Where do I get started?

Coping with pelvic pain and the impact it has on different areas of life is challenging but there are some tips you can apply to get you started.

As highlighted above, the anticipation of pain alters sensory experiences. Although not easy, reducing hypervigilance and refocusing attention where possible helps to decrease physical tension and stress, both of which are associated with increased pain experience. Refocusing attention might look like focusing on your breathing, using the 5 senses to shift your attention to the present moment, connecting with nature, or doing something completely different as distraction.

Seek support from those around you and/or people with similar experiences. Navigating pain and its consequences can feel lonely and isolating. Shared experiences and support is a powerful tool; research shows that social isolation can change the way pain is perceived and that maintaining connections results in feeling better equipped to deal with pain [8].

Pain is threatening and frightening. One of our first automatic responses to it, whether that is physically or emotionally is resistance and trying to ward it off (naturally when it’s uncomfortable). Resistance contributes to tension and the perception of threat. Acknowledging and naming how it makes you feel helps with resistance and can create some space between ourselves and our emotions – “I’m feeling scared right now”; “It’s unfair that I have to put in so much effort to cope”. Think about how you would approach a loved one who is experiencing the same thing, usually we are kinder and more compassionate, which can really help when we’re in pain.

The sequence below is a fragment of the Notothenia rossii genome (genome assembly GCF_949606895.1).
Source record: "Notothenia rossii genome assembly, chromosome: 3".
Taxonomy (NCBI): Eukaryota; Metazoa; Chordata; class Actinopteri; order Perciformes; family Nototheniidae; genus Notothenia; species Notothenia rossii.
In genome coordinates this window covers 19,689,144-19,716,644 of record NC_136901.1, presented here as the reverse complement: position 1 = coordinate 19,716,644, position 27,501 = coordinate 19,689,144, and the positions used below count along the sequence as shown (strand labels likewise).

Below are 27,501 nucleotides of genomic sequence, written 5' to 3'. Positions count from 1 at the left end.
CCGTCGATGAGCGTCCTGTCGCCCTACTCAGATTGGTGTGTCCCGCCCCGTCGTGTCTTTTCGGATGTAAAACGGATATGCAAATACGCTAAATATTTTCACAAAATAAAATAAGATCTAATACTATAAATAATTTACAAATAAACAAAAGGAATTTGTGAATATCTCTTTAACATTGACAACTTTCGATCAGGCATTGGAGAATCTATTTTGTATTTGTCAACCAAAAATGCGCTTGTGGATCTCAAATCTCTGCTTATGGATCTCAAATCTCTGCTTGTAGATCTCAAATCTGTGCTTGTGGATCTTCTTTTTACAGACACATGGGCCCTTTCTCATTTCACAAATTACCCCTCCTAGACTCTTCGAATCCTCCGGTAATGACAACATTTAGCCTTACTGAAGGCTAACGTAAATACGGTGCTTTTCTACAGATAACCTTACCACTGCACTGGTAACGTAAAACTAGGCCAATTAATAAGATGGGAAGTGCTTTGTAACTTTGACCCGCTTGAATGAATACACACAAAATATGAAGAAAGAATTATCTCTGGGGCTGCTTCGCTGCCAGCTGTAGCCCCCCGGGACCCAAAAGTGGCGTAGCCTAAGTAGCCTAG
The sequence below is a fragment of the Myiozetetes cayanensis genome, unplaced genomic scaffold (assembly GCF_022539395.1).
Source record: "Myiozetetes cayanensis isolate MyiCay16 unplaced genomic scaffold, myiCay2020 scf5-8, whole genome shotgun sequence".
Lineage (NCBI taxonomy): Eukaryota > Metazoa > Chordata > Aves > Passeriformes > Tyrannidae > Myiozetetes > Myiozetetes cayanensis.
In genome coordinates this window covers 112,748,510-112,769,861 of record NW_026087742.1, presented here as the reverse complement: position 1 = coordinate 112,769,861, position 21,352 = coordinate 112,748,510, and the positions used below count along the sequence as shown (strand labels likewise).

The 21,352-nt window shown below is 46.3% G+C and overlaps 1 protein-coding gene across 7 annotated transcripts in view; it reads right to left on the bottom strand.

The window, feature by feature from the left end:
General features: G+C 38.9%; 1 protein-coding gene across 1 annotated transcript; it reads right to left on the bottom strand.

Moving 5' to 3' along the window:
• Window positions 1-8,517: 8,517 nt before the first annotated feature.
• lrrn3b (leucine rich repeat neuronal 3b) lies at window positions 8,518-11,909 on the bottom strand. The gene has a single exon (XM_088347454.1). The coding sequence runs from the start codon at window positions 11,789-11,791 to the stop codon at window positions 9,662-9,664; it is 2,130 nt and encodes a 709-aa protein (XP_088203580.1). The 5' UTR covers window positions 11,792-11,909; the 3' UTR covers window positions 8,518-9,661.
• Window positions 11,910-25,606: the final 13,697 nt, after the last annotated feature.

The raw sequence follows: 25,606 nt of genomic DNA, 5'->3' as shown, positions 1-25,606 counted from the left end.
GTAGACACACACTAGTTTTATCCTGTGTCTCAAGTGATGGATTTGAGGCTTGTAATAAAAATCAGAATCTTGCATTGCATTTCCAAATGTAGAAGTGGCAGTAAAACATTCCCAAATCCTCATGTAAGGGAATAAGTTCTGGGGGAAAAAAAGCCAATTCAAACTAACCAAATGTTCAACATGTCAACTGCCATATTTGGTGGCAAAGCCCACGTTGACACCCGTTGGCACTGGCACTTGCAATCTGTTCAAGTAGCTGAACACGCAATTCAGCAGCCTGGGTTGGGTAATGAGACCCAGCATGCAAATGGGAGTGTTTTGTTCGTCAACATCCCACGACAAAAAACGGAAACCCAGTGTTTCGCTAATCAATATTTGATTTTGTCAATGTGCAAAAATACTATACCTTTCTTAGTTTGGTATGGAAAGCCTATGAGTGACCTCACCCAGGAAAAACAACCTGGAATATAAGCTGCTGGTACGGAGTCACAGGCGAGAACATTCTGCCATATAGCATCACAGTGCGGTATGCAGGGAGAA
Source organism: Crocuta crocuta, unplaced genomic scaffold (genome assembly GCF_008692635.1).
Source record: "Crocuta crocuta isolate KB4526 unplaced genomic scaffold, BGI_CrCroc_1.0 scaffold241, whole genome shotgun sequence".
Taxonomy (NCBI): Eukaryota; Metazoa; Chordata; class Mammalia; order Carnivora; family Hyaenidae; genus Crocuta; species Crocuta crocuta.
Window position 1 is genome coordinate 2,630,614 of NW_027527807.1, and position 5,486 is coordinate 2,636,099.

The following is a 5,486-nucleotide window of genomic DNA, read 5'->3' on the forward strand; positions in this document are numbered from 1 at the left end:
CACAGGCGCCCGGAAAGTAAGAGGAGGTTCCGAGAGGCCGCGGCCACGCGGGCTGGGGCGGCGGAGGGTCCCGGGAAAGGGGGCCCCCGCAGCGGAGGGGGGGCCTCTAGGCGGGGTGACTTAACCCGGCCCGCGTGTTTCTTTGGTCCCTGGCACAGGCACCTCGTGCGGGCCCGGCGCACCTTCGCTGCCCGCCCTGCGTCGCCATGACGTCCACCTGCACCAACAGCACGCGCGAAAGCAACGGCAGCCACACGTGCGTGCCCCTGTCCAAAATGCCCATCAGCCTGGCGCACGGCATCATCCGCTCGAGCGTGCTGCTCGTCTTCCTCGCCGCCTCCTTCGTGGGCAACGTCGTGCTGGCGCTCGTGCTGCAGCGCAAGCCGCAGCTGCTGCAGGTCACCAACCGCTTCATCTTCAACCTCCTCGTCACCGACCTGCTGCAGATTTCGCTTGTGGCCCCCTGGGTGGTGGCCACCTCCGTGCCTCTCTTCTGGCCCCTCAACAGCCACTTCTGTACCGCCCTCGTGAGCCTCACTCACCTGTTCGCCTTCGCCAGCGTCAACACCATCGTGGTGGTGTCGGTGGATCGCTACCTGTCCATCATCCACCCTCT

The links below are a good place to start:

Pelvic Pain Support Network:

The Pain Toolkit:


[1] Latthe, P., Latthe, M., Say, L., Gülmezoglu, M., & Khan, K. S. (2006). WHO systematic review of prevalence of chronic pelvic pain: a neglected reproductive health morbidity. BMC public health, 6(1), 1-7.

[2] Monten, L., Forman, A., & Andersson, K. E. (2018). Pelvic organ cross-talk: A new paradigm for endometriosis-related pelvic pain?. Journal of Endometriosis and Pelvic Pain Disorders, 10(4), 208-215.

[3] Kaya, S., Hermans, L., Willems, T., Roussel, N., & Meeus, M. (2013). Central sensitization in urogynecological chronic pelvic pain: a systematic literature review. Pain physician, 16(4), 291-308.

[4] Majima, T., & Sassa, N. (2021). Organ cross-sensitization mechanisms in chronic diseases related to the genitourinary tract. Journal of Smooth Muscle Research, 57, 49-52.

[5] Belda, X., Fuentes, S., Daviu, N., Nadal, R., & Armario, A. (2015). Stress-induced sensitization: the hypothalamic–pituitary–adrenal axis and beyond. Stress, 18(3), 269-279.

[6] Borkum, J. M. (2010). Maladaptive cognitions and chronic pain: epidemiology, neurobiology, and treatment. Journal of Rational-Emotive & Cognitive-Behavior Therapy, 28(1), 4-24.

[7] Schlereth, T., & Birklein, F. (2008). The sympathetic nervous system and pain. Neuromolecular medicine, 10(3), 141–147.

[8] Karayannis, N. V., Baumann, I., Sturgeon, J. A., Melloh, M., & Mackey, S. C. (2019). The impact of social isolation on pain interference: a longitudinal study. Annals of Behavioral Medicine, 53(1), 65-74.